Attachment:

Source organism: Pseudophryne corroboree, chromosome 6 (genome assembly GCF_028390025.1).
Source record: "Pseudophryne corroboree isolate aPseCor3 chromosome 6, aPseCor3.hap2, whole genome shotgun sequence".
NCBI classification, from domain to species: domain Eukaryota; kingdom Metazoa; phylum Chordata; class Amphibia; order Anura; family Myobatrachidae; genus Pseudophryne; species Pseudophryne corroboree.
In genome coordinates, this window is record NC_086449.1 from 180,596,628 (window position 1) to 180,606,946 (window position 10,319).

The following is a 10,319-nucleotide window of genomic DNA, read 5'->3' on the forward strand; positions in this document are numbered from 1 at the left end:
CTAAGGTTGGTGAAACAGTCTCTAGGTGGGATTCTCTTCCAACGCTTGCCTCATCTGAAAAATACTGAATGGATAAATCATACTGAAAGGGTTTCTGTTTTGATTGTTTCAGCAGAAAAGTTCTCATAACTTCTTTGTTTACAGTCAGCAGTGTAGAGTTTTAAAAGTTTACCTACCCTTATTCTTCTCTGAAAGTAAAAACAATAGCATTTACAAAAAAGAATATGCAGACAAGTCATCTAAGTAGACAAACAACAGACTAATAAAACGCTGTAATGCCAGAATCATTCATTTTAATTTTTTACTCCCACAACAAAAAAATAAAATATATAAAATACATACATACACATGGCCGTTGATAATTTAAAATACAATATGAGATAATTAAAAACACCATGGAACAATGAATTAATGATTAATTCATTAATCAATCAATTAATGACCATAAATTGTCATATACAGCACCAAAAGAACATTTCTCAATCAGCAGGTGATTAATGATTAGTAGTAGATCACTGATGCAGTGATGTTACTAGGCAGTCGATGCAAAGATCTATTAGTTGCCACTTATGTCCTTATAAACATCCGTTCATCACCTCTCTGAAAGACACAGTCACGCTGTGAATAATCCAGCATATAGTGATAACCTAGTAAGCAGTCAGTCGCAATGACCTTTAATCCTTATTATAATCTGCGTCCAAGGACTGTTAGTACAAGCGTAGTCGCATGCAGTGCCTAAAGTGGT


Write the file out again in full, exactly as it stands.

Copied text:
Source organism: Pseudophryne corroboree, chromosome 6 (genome assembly GCF_028390025.1).
Source record: "Pseudophryne corroboree isolate aPseCor3 chromosome 6, aPseCor3.hap2, whole genome shotgun sequence".
NCBI classification, from domain to species: domain Eukaryota; kingdom Metazoa; phylum Chordata; class Amphibia; order Anura; family Myobatrachidae; genus Pseudophryne; species Pseudophryne corroboree.
In genome coordinates, this window is record NC_086449.1 from 180,596,628 (window position 1) to 180,606,946 (window position 10,319).

The following is a 10,319-nucleotide window of genomic DNA, read 5'->3' on the forward strand; positions in this document are numbered from 1 at the left end:
CTAAGGTTGGTGAAACAGTCTCTAGGTGGGATTCTCTTCCAACGCTTGCCTCATCTGAAAAATACTGAATGGATAAATCATACTGAAAGGGTTTCTGTTTTGATTGTTTCAGCAGAAAAGTTCTCATAACTTCTTTGTTTACAGTCAGCAGTGTAGAGTTTTAAAAGTTTACCTACCCTTATTCTTCTCTGAAAGTAAAAACAATAGCATTTACAAAAAAGAATATGCAGACAAGTCATCTAAGTAGACAAACAACAGACTAATAAAACGCTGTAATGCCAGAATCATTCATTTTAATTTTTTACTCCCACAACAAAAAAATAAAATATATAAAATACATACATACACATGGCCGTTGATAATTTAAAATACAATATGAGATAATTAAAAACACCATGGAACAATGAATTAATGATTAATTCATTAATCAATCAATTAATGACCATAAATTGTCATATACAGCACCAAAAGAACATTTCTCAATCAGCAGGTGATTAATGATTAGTAGTAGATCACTGATGCAGTGATGTTACTAGGCAGTCGATGCAAAGATCTATTAGTTGCCACTTATGTCCTTATAAACATCCGTTCATCACCTCTCTGAAAGACACAGTCACGCTGTGAATAATCCAGCATATAGTGATAACCTAGTAAGCAGTCAGTCGCAATGACCTTTAATCCTTATTATAATCTGCGTCCAAGGACTGTTAGTACAAGCGTAGTCGCATGCAGTGCCTAAAGTGGT